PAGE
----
UK Recruiting

Is USA Basketball gig a recruiting advantage for Kansas' Bill Self?

Kansas Coach Bill Self is in charge of the USA Basketball U18 team this year.
Kansas Coach Bill Self is in charge of the USA Basketball U18 team this year. Kansas City Star

On Sunday night, the USA Basketball U18 team began its quest for an international gold medal in the FIBA Americas tournament in Canada.

The squad consists of 12 players — most of them still in high school — and its coach is Bill Self, who spent the previous week and a half running the USA Basketball training camp in Colorado Springs and will spend the next several days getting even more hands-on time with some of the top recruits in the country.

Is that a recruiting advantage for the Kansas Jayhawks’ Hall of Fame head coach?

Every player on KU’s radar that the Herald-Leader spoke to at camp last week came to the same conclusion.

“Oh yeah, most definitely,” said Matthew Hurt, a top-five player in the 2019 class and a major Kansas recruiting target.

Hurt was one of eight prospects from the class of 2019 to make the final U18 team. He has scholarship offers from just about every major program in country — Kentucky, Duke and North Carolina among them — and Kansas has emerged as a possible favorite in his recruitment.

The 6-foot-9 power forward from Minnesota liked what he was seeing in the early days of USA Basketball camp, where Self took immediate control of the practice sessions.

“He’s a great coach,” Hurt said. “He led an undermanned team this year to the Final Four — had a great season. And however many Big 12 titles that they have — he’s done a great job with them. That’s why he’s one of the Hall of Fame coaches.”

Of the eight high schoolers on the U18 team, only Kentucky commitment Tyrese Maxey is pledged to a college team. A few of the others are major Kansas targets, and the team also includes Quentin Grimes, who will be a Jayhawks freshman this season.

In addition to Hurt, the Jayhawks are the leaders on the 247Sports Crystal Ball page of five-star forward Jeremiah Robinson-Earl, who plays his high school ball less than an hour from Lawrence and is the son of former KU player Lester Earl.

A couple extra weeks with Self can only help that recruitment.

Kansas has also expressed interest in Cole Antony, the No. 1 backcourt player in the class and a prospect who has been largely silent regarding his recruitment. The Jayhawks have also been recruiting Armando Bacot, another five-star recruit in the 2019 class.

The other three uncommitted 2019 prospects on the team — Josiah James, Trayce Jackson-Davis and Rocket Watts — are all top-50 national recruits, and while KU was not considered a major player for any of them going into the camp, that could change as a result of the U18 experience.

“If you think about it, most of the kids here are class of 2019. And most of them haven’t cut a list or committed yet,” said top-10 recruit Bryan Antoine. “So Coach Self can be like, ‘Maybe I want this kid at Kansas,’ and try to be on them as much as he can.”

Antoine was one of the 33 players invited to take part in the U18 training camp, and he was one of 21 to ultimately not make the team. Not long before camp started, the 6-5 shooting guard from New Jersey narrowed his list to five schools: Kentucky, Duke, Florida, Villanova and … Kansas.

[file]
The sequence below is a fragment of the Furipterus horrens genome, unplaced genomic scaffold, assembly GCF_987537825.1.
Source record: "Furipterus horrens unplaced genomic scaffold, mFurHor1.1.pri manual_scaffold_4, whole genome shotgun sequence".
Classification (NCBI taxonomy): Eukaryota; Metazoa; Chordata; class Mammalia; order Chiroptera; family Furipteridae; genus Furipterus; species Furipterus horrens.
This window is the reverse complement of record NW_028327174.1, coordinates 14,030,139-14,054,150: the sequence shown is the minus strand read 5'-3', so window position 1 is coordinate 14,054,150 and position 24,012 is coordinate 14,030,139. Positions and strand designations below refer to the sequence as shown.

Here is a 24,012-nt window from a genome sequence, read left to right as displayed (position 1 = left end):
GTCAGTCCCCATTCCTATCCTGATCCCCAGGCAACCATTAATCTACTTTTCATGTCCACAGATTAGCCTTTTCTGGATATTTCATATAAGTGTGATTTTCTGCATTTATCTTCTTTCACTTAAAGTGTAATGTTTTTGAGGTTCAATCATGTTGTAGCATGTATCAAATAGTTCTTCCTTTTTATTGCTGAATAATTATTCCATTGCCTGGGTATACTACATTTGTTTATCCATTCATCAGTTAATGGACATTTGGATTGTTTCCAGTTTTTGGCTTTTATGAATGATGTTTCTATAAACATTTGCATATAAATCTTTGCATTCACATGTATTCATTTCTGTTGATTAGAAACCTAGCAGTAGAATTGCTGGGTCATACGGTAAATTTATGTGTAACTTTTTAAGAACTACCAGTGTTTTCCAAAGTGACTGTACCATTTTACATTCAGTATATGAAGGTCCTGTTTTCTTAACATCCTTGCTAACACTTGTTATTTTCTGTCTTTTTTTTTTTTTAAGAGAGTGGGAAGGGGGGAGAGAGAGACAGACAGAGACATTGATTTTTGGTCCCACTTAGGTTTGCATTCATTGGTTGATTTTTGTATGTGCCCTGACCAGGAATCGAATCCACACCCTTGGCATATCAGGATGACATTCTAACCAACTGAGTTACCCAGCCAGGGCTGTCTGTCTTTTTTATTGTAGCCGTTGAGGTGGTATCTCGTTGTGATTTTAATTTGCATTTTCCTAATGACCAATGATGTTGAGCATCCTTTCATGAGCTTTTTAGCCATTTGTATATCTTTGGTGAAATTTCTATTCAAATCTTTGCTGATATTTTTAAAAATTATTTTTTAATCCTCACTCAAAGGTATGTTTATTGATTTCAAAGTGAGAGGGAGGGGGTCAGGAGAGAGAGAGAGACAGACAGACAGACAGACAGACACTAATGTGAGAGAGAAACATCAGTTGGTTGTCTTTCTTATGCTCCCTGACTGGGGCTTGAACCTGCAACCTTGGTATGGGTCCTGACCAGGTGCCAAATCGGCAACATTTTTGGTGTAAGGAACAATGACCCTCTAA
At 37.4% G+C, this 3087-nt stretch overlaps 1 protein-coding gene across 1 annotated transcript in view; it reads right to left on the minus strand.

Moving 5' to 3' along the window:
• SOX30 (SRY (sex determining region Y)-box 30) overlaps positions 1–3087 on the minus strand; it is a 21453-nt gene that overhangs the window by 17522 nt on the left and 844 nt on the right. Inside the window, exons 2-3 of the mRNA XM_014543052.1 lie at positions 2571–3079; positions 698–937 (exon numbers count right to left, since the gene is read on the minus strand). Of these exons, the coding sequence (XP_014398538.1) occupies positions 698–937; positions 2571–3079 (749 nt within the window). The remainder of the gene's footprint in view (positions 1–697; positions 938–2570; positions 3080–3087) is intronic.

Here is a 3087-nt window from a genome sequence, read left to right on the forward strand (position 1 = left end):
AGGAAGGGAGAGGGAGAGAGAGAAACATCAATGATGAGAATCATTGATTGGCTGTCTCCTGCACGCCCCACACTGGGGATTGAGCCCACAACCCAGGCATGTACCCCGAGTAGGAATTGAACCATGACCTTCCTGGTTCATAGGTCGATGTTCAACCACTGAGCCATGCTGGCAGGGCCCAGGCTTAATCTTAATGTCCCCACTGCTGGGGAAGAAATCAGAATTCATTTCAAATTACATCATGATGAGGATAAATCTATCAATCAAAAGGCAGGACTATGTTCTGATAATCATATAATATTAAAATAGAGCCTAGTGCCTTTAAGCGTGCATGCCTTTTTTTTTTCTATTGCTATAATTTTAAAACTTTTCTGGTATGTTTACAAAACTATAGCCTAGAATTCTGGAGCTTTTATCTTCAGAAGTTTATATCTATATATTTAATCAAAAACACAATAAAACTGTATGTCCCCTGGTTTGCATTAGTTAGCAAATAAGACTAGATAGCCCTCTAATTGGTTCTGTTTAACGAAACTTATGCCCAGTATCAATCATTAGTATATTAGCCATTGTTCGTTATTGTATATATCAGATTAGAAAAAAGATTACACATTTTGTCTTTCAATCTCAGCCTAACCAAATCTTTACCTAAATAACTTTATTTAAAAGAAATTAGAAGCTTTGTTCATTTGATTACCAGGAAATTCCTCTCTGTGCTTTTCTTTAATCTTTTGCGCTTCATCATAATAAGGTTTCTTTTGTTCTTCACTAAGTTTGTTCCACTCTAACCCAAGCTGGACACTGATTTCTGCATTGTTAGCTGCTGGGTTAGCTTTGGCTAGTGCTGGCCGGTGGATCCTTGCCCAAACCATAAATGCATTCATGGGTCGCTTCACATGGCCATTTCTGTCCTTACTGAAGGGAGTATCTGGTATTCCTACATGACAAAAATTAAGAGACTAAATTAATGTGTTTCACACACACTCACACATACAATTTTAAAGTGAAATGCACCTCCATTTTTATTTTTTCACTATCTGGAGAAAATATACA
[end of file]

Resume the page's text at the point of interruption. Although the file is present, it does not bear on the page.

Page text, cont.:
Antoine’s circumstance — being cut from a team coached by someone who’s recruiting him — represents a possible downside of Self taking the USA gig.

UK Coach John Calipari found that out last summer, when one of his top recruiting targets at the time — five-star big man Bol Bol — didn’t make his U19 team. There were some hard feelings after that, but — though Bol ultimately chose Oregon — USA Basketball later explained to the Herald-Leader that Calipari was not responsible for the cuts, and Bol later said it had nothing to do with his college decision.

Self, like Calipari last year and Texas Coach Shaka Smart the year before that, is one voice in a room full of them when cuts are made and the final team is selected.

That’s something that seemed to be clear to the Kansas targets going into the camp.

Keion Brooks — a five-star forward from Indiana — was one such player. He advanced past the first round of cuts but didn’t make the final team. Brooks, also a major UK target, spoke before the last round of cuts on whether or not the outcome would affect his view of the Jayhawks.

“I think it just depends on the person,” he said. “Me personally, I don’t want to get cut, but if I were to get cut I’m not going to take it personally. I would just take it as, ‘I need to improve on some things and get better at that.’ So I think it really just depends on the person.”

Others five-star recruits such as Kira Lewis, Scottie Lewis and Trendon Watford had KU scholarship offers going into the camp but didn’t make the team. They had nothing but great things to say about Self early in the training camp.

Scottie Lewis didn’t include Kansas on his updated recruiting list last week — though the Jayhawks weren’t considered major players for him anyway, and the recruiting cut likely had nothing to do with his omission from the U18 team.

Self will surely leave this U18 experience in a better recruiting spot than when the spring began.

“Any college coach that’s recruiting kids that they’ll have a chance to coach in USA Basketball, that’s a win for them,” Lewis said. “They’re probably jumping out of their seats when they get that call.”